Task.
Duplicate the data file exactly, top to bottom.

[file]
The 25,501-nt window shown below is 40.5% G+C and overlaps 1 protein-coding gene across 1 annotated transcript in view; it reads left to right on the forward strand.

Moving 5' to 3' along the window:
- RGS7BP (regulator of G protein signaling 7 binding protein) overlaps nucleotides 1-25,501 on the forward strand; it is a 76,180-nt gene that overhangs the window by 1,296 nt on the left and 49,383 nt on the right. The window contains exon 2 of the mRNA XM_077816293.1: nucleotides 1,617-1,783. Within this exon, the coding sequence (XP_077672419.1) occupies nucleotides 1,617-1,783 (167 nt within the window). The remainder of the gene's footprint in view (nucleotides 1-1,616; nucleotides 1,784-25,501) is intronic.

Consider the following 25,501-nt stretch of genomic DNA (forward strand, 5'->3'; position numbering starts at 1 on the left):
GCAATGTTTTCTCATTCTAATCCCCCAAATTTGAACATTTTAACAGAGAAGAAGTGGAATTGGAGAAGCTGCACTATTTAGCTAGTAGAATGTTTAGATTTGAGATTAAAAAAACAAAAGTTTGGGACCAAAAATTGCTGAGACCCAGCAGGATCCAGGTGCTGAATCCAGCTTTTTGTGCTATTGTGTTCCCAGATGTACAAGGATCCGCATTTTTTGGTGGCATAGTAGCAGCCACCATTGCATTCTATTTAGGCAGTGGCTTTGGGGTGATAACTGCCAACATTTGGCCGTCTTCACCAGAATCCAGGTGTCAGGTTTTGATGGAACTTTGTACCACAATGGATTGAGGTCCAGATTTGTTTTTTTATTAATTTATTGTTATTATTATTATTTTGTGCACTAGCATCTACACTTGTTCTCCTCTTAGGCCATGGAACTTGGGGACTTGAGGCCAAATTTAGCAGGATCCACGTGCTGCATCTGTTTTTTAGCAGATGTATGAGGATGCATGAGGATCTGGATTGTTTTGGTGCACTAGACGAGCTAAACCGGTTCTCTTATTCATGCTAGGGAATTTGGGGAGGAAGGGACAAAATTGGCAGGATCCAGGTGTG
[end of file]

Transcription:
The 25,501-nt window shown below is 40.5% G+C and overlaps 1 protein-coding gene across 1 annotated transcript in view; it reads left to right on the forward strand.

Moving 5' to 3' along the window:
- RGS7BP (regulator of G protein signaling 7 binding protein) overlaps nucleotides 1-25,501 on the forward strand; it is a 76,180-nt gene that overhangs the window by 1,296 nt on the left and 49,383 nt on the right. The window contains exon 2 of the mRNA XM_077816293.1: nucleotides 1,617-1,783. Within this exon, the coding sequence (XP_077672419.1) occupies nucleotides 1,617-1,783 (167 nt within the window). The remainder of the gene's footprint in view (nucleotides 1-1,616; nucleotides 1,784-25,501) is intronic.

Consider the following 25,501-nt stretch of genomic DNA (forward strand, 5'->3'; position numbering starts at 1 on the left):
GCAATGTTTTCTCATTCTAATCCCCCAAATTTGAACATTTTAACAGAGAAGAAGTGGAATTGGAGAAGCTGCACTATTTAGCTAGTAGAATGTTTAGATTTGAGATTAAAAAAACAAAAGTTTGGGACCAAAAATTGCTGAGACCCAGCAGGATCCAGGTGCTGAATCCAGCTTTTTGTGCTATTGTGTTCCCAGATGTACAAGGATCCGCATTTTTTGGTGGCATAGTAGCAGCCACCATTGCATTCTATTTAGGCAGTGGCTTTGGGGTGATAACTGCCAACATTTGGCCGTCTTCACCAGAATCCAGGTGTCAGGTTTTGATGGAACTTTGTACCACAATGGATTGAGGTCCAGATTTGTTTTTTTATTAATTTATTGTTATTATTATTATTTTGTGCACTAGCATCTACACTTGTTCTCCTCTTAGGCCATGGAACTTGGGGACTTGAGGCCAAATTTAGCAGGATCCACGTGCTGCATCTGTTTTTTAGCAGATGTATGAGGATGCATGAGGATCTGGATTGTTTTGGTGCACTAGACGAGCTAAACCGGTTCTCTTATTCATGCTAGGGAATTTGGGGAGGAAGGGACAAAATTGGCAGGATCCAGGTGTG